DL: Exactly. I think that what I’ve come to realize is that we have a dual kind of existence in our society now. One, where we are open and honest, and that’s usually in our heads. And another, that we play out for everybody else. But if you look at what I said, I still hold to the fact that I personally don ’t know a lot of attractive female basketball players. I just don’t. I was watching ESPN recently and they were talking about why the WNBA isn’t doing well, and ways to improve it. One of the ways was to make it sexier, because sex sells. So, I don’t think I said anything that a lot of people couldn’t obviously see. But because we live in a politically-correct society, we have to almost filter our thoughts. And if you do that, that’s almost kind of antithetical to being a comedian. So, my purpose or intent is never to make people go, "Wow!" or shock them, but it’s just to say the things I see. And that’s what I’ve always tried to do.
KW: Well let me say for the record that I have a first cousin who played on the U.S. Olympic Team who is very beautiful and feminine, and I met some of her teammates who were also very attractive. But I understand how you feel. For the audience watching you, there ’s a dual reaction. They might initially laugh impulsively at what you said, but then there’s a secondary reaction where they can’t admit that they first found it funny, because Imus got fired for saying something similar.
DL: Right, right, right. Imus got fired, ultimately, because he told a bad joke on a slow news week. That’s the real reason why he got fired.
KW: So, I guess you don’t think it was an important issue for the black community to organize around.
DL: I take exception to the fact that when in our community we’ve got people dying in the streets, especially in your area, New Jersey and Philadelphia, one of the most violent in the country, kids are dying left and right, and this is the issue we’re wasting time on. It’s ironic, the things we think are important as a society. The governor of your state almost got killed rushing to an apology for a dumb joke. He literally almost lost his life. That’s the height of irony. In the end, if he’d have died, would that have been worth it? Over an apology for a stupid joke? Is that where we’ve come? That’s dumb.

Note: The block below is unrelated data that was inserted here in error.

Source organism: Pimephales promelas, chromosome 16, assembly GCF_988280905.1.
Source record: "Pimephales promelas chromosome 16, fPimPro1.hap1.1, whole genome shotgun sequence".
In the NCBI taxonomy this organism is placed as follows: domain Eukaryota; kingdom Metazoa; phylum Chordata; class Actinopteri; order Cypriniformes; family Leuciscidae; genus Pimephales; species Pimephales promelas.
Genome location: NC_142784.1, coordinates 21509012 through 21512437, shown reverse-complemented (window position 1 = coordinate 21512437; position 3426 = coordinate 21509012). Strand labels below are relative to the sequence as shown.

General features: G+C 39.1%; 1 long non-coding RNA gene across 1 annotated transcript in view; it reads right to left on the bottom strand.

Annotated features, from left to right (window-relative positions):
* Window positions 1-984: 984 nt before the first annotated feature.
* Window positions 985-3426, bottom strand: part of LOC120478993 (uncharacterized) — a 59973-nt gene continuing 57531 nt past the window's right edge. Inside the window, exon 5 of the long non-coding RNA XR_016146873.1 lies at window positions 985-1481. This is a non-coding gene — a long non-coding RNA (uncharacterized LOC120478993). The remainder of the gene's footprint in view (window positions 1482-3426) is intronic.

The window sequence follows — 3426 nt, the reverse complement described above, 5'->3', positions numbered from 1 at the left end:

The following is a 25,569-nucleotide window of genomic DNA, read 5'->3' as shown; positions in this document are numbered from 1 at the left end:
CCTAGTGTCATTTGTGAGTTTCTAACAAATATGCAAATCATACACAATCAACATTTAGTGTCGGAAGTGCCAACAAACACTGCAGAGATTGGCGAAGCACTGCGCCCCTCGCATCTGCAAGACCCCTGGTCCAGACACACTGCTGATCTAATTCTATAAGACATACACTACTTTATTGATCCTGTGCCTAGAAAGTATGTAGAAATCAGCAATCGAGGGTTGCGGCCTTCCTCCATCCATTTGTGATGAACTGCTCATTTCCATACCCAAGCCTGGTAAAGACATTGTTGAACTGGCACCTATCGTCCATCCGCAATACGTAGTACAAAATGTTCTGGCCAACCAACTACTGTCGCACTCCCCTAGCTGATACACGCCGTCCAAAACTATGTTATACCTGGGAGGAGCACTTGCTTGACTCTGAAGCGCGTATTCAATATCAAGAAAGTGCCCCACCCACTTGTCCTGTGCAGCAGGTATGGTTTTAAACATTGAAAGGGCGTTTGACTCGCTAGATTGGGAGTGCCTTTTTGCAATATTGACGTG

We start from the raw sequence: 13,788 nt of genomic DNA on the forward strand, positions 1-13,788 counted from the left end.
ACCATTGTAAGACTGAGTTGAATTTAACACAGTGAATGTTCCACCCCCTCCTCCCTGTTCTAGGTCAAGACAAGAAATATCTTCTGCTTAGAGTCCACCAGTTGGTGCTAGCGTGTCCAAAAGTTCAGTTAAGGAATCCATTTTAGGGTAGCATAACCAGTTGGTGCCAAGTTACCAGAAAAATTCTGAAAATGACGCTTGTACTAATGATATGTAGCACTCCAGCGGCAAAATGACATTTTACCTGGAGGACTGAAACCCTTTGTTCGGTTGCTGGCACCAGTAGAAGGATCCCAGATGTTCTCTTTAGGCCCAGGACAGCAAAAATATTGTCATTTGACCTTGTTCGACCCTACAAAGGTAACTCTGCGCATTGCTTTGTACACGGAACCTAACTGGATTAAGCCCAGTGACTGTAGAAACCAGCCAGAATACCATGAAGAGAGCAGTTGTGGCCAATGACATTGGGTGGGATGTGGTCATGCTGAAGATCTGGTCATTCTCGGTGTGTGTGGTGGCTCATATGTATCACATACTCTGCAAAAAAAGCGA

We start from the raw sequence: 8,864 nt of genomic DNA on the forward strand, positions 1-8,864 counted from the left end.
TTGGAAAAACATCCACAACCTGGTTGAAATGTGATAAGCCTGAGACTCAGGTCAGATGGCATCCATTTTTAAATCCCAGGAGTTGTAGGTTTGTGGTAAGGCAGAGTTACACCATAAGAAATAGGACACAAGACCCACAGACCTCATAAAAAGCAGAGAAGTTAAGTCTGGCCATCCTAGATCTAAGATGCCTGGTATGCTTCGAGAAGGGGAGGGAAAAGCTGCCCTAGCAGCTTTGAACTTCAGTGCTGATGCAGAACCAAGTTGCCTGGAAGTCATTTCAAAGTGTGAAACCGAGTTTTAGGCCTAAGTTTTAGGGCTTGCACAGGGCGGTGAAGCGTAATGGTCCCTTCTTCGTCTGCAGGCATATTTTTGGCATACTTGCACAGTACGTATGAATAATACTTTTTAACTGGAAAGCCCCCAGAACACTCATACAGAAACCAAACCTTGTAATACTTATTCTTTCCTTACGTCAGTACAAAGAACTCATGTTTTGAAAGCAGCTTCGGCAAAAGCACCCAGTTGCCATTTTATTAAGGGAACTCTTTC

KW: Do you have anything special planned for New Jersey when you ki ck off your stand-up tour here in Trenton?
DL: Because it’s the first day of the Unapologetic tour, it’s something I’m going to be really focused and concentrating on. But to me, wherever I go, I want people to have a good time and to know that I came to be honest with them.
KW: Are you going to conduct yourself differently due to the fallout from you remarks?
DL: I’m going to tell you how I see it, and accept the fact that some people are going to take umbrage.
KW: How do you write your material, then? How do you decide what jokes to include in your act?
DL: You can’t write Imus, or Michael Vick, or O.J. I’m just blessed with a perspective to be able to notice them. Almost everything I did in the HBO Special was going on at that particular time.
KW: Yeah, I noticed that it’s all observational humor touching on a lot of hot-button topics like Paris Hilton in jail, Hilary Clinton and Barack Obama running for president, Hurricane Katrina, Alec Baldwin’s parenting issues, and the female astronaut arrested in adult diapers.